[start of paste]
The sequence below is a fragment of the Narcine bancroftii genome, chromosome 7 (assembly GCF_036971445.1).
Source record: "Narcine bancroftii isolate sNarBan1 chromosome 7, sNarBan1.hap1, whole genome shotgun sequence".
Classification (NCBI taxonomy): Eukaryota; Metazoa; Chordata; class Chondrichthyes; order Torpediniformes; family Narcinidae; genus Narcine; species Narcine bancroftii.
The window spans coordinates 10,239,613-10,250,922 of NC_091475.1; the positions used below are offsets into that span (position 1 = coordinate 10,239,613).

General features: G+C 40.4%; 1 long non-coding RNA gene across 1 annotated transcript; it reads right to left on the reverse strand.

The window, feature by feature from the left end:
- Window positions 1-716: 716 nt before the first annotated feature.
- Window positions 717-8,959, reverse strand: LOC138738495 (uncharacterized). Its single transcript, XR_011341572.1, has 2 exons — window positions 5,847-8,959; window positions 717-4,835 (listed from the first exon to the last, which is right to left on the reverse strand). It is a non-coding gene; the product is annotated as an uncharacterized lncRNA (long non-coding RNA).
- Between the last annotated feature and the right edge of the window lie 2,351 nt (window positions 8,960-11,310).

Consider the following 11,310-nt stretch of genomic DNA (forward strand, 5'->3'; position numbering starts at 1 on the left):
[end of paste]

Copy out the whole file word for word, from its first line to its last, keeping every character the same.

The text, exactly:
The sequence below is a fragment of the Narcine bancroftii genome, chromosome 7 (assembly GCF_036971445.1).
Source record: "Narcine bancroftii isolate sNarBan1 chromosome 7, sNarBan1.hap1, whole genome shotgun sequence".
Classification (NCBI taxonomy): Eukaryota; Metazoa; Chordata; class Chondrichthyes; order Torpediniformes; family Narcinidae; genus Narcine; species Narcine bancroftii.
The window spans coordinates 10,239,613-10,250,922 of NC_091475.1; the positions used below are offsets into that span (position 1 = coordinate 10,239,613).

General features: G+C 40.4%; 1 long non-coding RNA gene across 1 annotated transcript; it reads right to left on the reverse strand.

The window, feature by feature from the left end:
- Window positions 1-716: 716 nt before the first annotated feature.
- Window positions 717-8,959, reverse strand: LOC138738495 (uncharacterized). Its single transcript, XR_011341572.1, has 2 exons — window positions 5,847-8,959; window positions 717-4,835 (listed from the first exon to the last, which is right to left on the reverse strand). It is a non-coding gene; the product is annotated as an uncharacterized lncRNA (long non-coding RNA).
- Between the last annotated feature and the right edge of the window lie 2,351 nt (window positions 8,960-11,310).

Consider the following 11,310-nt stretch of genomic DNA (forward strand, 5'->3'; position numbering starts at 1 on the left):